In his quarterly report, The Economic Situation, economist Bruce Yandle wrote that the flattening of the U.S. gross domestic product may be something to get used to.
“It’s been 15 years since we saw 4.0% and nine years since 3.0%,” wrote Yandle, dean emeritus of Clemson University’s College of Business and Behavioral Science. “Somehow, the Great Recession seems to have ripped high gear from the economy’s transmission, and came with no warranty.”
Yandle said the nation’s manufacturing sector has seen a marked slowdown since 2014, with a more negative turn during the last half of 2015. He said manufacturing output, which accounts for 12% of total value added in the economy, has seen four straight months of negative growth. Energy production, which is 2% of the total value added, has also declined, Yandle said.
“The change of pace resulted from the stronger dollar, the slowing Chinese economy and general weakness in the world economy,” Yandle said. “We might say that the economy is experiencing a manufacturing recession now, and energy production is doing no better.”
Yandle cited a study (.pdf) by Wells Fargo Economics Group, in which economists noted manufacturing growth of 0.6% in the third quarter and 0.2% growth in each of the first two quarters of the year. The study concluded that “a 3% decline in manufacturing value added would be required to push services into negative growth territory,” according to Yandle.
“No, we don’t have negative numbers yet, but we are getting close to negative,” Yandle said.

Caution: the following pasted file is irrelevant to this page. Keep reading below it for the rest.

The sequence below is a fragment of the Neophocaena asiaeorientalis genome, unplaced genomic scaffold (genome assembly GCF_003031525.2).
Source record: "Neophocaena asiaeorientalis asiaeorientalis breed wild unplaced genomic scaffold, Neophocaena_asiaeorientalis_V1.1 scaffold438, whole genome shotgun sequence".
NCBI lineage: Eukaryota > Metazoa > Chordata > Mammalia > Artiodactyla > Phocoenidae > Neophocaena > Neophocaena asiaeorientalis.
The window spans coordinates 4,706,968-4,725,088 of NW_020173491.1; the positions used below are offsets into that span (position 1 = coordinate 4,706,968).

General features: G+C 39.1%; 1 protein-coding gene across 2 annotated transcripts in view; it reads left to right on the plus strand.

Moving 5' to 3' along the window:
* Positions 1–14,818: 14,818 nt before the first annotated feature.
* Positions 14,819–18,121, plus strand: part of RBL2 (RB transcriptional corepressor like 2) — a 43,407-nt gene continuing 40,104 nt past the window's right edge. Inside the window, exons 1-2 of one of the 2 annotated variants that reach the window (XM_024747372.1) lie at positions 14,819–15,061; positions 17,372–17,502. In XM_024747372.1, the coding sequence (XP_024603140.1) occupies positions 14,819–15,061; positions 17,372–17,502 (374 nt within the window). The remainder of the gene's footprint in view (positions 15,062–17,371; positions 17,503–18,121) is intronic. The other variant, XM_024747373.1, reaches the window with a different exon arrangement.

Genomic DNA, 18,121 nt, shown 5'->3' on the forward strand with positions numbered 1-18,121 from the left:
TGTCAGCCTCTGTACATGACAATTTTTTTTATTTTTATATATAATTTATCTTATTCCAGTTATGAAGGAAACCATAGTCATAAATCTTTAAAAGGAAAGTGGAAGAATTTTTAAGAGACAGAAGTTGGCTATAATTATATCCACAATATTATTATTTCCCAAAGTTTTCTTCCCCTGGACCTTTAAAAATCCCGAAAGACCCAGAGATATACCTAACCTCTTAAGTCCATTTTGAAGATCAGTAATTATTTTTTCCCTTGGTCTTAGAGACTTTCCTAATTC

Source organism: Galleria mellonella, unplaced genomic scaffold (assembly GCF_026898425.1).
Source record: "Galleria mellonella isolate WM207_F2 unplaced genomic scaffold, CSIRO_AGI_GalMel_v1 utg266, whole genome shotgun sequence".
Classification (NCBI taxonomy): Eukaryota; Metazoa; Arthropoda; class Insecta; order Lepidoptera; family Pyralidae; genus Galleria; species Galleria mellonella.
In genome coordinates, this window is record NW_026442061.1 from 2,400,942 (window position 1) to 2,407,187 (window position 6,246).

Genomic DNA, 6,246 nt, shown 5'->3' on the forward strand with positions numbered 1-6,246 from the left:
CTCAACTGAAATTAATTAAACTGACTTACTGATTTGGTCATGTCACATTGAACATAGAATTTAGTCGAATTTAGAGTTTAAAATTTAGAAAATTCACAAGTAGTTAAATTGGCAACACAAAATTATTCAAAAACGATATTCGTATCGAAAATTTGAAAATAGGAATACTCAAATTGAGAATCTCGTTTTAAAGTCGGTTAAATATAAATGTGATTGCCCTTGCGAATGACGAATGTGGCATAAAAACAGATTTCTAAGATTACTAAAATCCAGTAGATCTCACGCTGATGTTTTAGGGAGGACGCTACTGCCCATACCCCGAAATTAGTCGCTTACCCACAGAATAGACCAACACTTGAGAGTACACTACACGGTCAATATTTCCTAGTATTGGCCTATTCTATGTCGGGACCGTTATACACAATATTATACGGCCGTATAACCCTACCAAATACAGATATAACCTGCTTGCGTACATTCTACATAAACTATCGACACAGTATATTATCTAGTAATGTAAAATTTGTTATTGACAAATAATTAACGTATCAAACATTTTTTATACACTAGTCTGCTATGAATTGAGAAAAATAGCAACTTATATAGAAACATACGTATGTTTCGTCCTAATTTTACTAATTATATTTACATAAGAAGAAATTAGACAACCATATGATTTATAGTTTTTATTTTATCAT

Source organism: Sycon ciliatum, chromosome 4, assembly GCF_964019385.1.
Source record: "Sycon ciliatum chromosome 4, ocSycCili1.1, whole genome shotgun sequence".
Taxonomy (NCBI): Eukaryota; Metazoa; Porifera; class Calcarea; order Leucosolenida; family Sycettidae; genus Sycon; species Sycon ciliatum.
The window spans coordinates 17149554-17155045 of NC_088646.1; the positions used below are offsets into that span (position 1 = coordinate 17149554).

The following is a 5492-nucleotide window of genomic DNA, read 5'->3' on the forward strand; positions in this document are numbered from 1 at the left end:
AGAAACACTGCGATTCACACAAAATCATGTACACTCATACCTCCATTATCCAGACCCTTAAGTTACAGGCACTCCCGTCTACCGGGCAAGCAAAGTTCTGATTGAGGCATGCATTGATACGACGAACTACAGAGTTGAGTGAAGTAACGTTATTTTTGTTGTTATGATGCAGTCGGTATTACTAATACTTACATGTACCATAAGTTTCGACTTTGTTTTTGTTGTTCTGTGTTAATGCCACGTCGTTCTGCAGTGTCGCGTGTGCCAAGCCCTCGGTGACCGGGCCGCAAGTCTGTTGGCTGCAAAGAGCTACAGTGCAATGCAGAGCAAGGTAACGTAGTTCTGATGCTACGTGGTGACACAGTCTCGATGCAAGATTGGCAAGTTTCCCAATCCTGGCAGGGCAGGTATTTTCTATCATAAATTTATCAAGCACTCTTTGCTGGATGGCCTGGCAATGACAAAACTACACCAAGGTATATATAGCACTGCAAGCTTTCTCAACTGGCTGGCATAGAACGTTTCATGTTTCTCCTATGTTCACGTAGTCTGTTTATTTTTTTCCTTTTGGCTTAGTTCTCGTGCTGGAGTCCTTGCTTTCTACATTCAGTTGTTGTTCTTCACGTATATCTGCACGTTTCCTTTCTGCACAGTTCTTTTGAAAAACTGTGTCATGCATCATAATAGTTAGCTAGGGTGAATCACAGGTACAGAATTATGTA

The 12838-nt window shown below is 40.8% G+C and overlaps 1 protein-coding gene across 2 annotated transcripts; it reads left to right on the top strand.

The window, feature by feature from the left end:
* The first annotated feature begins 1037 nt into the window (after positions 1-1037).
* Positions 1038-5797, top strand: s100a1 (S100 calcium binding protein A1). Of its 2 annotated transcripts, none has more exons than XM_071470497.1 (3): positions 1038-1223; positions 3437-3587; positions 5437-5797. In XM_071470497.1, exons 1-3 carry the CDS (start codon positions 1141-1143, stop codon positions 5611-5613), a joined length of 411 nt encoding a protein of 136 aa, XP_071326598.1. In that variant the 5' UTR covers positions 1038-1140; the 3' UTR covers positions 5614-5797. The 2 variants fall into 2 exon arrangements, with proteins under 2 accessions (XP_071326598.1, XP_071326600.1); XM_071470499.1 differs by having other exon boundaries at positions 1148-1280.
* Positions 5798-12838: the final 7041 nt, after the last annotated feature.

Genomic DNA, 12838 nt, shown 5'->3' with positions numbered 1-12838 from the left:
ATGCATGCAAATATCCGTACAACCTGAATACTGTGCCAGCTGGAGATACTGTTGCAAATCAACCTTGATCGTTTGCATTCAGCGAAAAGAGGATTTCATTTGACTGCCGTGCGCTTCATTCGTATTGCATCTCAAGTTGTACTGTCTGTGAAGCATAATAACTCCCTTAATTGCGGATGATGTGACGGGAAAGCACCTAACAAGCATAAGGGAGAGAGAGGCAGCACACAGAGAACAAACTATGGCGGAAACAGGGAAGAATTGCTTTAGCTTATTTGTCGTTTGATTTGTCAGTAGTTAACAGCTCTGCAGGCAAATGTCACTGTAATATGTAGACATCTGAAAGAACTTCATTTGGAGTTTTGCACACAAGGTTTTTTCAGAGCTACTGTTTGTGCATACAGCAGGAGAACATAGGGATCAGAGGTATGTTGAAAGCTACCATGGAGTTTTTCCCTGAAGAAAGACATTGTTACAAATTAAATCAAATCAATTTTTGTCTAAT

He added that the country would not likely see 3% annual GDP soon, primarily because the work-age population shows a drop of 0.3% from 2015 to 2024, coupled with a drop of 0.8% from 2005 to 2014 in growth of real output per worker.
“We cannot know the overall outcome that will emerge from these different forces, but we can bet on the prospect of little in the way of sudden change in labor participation,” Yandle said.
He added that there may be hope in terms of increasing manufacturing productivity; but he said any big changes may not have an immediate impact in terms of strong productivity growth, because of time and “regulations that prevent adaptation and production expansions.”
“Those barriers are pretty stout, and they are not likely to yield much in the next five or so years,” Yandle said. “But that could change. Over the longer term, there are meaningful possibilities ... at least theoretically.”
Reach Matthew Clark at 864-235-5677, ext. 107, or @matthewclark76 on Twitter.